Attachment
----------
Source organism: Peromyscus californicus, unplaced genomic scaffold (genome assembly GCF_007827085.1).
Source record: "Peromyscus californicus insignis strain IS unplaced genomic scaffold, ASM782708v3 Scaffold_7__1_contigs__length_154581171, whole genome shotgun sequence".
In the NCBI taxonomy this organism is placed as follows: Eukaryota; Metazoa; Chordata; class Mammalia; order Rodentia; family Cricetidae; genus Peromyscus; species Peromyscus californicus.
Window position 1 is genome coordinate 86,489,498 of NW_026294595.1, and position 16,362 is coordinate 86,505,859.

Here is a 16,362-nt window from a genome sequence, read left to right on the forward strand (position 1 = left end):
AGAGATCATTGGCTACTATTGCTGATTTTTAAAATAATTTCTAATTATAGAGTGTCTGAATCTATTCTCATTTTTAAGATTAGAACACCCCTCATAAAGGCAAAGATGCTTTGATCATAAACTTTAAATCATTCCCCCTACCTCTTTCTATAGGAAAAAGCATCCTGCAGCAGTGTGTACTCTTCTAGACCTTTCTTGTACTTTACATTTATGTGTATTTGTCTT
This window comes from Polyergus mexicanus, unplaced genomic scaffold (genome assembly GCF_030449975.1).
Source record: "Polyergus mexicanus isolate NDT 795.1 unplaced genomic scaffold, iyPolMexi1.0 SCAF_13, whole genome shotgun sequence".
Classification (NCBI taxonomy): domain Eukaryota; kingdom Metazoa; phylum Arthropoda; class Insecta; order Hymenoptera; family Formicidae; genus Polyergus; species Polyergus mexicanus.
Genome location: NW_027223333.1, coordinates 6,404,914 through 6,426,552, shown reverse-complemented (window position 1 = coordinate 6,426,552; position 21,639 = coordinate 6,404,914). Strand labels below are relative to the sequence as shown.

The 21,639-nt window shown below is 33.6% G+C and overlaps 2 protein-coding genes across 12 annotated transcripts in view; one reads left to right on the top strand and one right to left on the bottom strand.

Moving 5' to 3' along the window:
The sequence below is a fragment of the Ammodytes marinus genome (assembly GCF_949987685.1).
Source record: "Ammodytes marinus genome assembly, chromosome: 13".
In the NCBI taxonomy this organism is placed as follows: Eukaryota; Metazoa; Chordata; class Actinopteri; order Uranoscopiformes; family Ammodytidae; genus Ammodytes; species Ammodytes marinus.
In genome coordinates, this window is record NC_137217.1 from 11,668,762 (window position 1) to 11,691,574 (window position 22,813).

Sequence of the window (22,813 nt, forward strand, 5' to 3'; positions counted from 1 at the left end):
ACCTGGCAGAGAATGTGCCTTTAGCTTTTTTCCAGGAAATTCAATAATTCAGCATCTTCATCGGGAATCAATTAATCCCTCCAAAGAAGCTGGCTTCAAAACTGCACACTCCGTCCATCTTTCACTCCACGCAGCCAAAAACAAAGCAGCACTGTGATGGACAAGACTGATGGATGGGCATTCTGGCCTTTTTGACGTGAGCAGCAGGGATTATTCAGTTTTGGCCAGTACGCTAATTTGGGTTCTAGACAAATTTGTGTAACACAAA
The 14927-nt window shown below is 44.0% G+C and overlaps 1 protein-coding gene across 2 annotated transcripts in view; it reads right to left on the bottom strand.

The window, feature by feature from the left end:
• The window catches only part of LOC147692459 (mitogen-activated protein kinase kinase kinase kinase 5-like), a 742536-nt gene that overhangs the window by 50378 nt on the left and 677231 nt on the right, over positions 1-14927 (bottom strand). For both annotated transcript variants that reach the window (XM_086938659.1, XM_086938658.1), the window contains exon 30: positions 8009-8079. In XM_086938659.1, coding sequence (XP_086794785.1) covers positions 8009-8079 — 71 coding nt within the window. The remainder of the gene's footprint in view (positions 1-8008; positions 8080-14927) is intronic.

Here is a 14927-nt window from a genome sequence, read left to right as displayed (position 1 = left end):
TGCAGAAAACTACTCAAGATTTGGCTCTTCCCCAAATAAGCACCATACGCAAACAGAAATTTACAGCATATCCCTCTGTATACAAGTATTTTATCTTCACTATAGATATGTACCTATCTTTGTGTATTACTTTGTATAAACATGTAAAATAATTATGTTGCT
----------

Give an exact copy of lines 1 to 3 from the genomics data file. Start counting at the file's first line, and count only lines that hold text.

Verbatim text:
Source organism: Peromyscus californicus, unplaced genomic scaffold (genome assembly GCF_007827085.1).
Source record: "Peromyscus californicus insignis strain IS unplaced genomic scaffold, ASM782708v3 Scaffold_7__1_contigs__length_154581171, whole genome shotgun sequence".
In the NCBI taxonomy this organism is placed as follows: Eukaryota; Metazoa; Chordata; class Mammalia; order Rodentia; family Cricetidae; genus Peromyscus; species Peromyscus californicus.